At Dreamforce, Al Gore highlights progress on electric vehicles and energy, but calls next few years ‘crucial’

“Political will is itself a renewable resource. Let’s renew it.


—Al Gore

Former Vice President Al Gore had good news and bad news for a packed theater at a technology conference in San Francisco on Wednesday night.

He broke the bad news first, explaining how the climate crisis is causing extreme and often deadly weather around the world. The long-time environmentalist and Nobel Peace Prize laureate showed the audience CRM from Salesforce Inc.,
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Dreamforce Conference in San Francisco slide after slide featuring videos and photos of recent hurricanes, floods, fires, droughts and other devastation – from Puerto Rico to Pakistan to Italy and states like California, Alaska, Kentucky and elsewhere.

This summer, China “spent 70 days with temperatures above 104 degrees and up to 113 degrees over a wide area,” Gore said. “Historians of climate-related events say there is nothing comparable in the historical record of what China went through.”

He also said that within the next 50 years some parts of the world are at risk of becoming uninhabitable due to extreme heat, such as India, Brazil and West and East Africa.

In addition, Gore neutrally denounced other weather disasters that have occurred over the past year: rain bombs. Monsoons. An aerial tsunami. A millennial drought. A mega drought.

“All of this is affecting our food system,” Gore said, citing an increased risk of multiple breadbaskets failing or a widespread shock to grain production. Yet another proof: Ukraine’s grain exports were affected by the Russian invasion, so he said India saw this as an opportunity to export its grain surpluses. But then India had a heat wave and ended up banning wheat exports.

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After poking fun at the oil industry’s handling of climate change (“The oil industry tried to sound like, ‘we got it,’ Gore said), then the former vice president became livelier as they turned to the good news.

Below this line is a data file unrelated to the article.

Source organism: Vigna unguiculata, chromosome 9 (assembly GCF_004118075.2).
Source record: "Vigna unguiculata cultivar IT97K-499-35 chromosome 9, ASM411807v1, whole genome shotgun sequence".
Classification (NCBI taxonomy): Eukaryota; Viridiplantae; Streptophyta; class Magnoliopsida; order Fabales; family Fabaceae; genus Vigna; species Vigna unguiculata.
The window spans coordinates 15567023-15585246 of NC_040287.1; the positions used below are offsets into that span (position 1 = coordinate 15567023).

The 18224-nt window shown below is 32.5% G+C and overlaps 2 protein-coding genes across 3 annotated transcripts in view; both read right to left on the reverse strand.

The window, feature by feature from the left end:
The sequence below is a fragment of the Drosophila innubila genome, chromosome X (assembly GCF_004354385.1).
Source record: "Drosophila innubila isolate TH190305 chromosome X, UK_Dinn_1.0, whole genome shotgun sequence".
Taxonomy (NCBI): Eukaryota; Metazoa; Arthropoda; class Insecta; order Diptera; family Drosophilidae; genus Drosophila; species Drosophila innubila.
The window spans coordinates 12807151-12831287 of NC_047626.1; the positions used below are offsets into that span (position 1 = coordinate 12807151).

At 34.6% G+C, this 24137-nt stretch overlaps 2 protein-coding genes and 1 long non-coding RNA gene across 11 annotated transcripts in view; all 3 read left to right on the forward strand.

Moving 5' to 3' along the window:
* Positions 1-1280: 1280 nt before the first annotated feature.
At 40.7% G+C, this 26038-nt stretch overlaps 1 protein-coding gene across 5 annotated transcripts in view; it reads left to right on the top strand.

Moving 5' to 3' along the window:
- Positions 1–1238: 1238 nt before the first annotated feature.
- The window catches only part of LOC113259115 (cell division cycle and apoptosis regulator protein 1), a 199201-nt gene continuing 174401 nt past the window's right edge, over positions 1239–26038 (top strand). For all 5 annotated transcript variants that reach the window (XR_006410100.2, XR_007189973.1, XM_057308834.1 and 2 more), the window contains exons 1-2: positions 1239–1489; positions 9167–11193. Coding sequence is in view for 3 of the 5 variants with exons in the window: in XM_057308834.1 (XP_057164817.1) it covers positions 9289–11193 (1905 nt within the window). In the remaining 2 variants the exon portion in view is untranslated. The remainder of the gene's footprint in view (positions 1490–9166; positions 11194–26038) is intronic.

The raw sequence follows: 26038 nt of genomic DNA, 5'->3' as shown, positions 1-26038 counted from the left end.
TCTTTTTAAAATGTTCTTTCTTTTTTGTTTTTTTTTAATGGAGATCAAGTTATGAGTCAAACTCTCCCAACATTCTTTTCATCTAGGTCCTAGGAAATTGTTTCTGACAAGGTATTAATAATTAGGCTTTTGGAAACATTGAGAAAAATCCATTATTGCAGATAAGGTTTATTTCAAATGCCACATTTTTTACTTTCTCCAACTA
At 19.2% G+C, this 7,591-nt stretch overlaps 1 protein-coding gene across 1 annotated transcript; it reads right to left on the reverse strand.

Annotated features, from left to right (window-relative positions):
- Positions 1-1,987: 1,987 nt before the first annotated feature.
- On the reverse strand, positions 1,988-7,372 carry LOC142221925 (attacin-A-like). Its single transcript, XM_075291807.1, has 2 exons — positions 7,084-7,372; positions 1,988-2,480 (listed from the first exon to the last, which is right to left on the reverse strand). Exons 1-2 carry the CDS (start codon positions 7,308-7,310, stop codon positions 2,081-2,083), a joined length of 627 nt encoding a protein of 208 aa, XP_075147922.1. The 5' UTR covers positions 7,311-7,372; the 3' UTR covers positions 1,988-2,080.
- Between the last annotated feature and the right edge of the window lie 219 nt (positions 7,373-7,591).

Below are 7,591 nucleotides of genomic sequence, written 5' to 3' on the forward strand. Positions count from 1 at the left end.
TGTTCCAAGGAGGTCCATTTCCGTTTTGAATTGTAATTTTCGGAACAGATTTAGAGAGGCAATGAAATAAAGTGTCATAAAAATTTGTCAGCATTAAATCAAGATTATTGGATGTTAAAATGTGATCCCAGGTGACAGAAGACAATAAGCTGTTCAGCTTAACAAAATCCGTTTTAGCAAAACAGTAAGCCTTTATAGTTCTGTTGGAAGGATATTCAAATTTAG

Gore said the technology needed to halve emissions over the next eight years exists. One of the goals of the Paris Climate Agreement is to cut emissions by 50% by 2030. “That’s why the next eight years are so crucial,” he said.

The former vice president marveled at what he called the dramatic drop in the cost of renewable energy, such as solar and wind power. He said global electric vehicle sales have doubled in the past year and in several countries have reached 10-15% penetration, “which is associated with new technologies when they reach a rate of inflection”. Gore said the costs of energy storage, which he called a potential $1 trillion market, are falling rapidly. He mentioned that more than 370 global companies have pledged to “go to 100% renewable energy,” including Salesforce.

Then he mentioned a quote from the poet Wallace Stevens, “After the final no comes a yes, and on this yes depends the world to come,” and asked the audience a question that made them laugh.

“I wonder if any of you, like me, have gone through times where you worried, will Congress ever pull itself together” regarding the climate crisis. “But they did! After the final no, there was a yes,” Gore said, referring to the passage of the “biggest climate reform bill in the history of the entire world.” (The Cut Inflation Act includes $369 billion for climate and energy provisions.)

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The former vice president concluded on a positive note, and he felt and sounded like he was preaching to a choir that gave him a standing ovation: “We can solve this problem! Do not despair. We have the tools. Young people are demanding that we do this in every country in the world. Arguably, the only thing we need is political will. But remember this: political will is itself a renewable resource. Let’s renew it.

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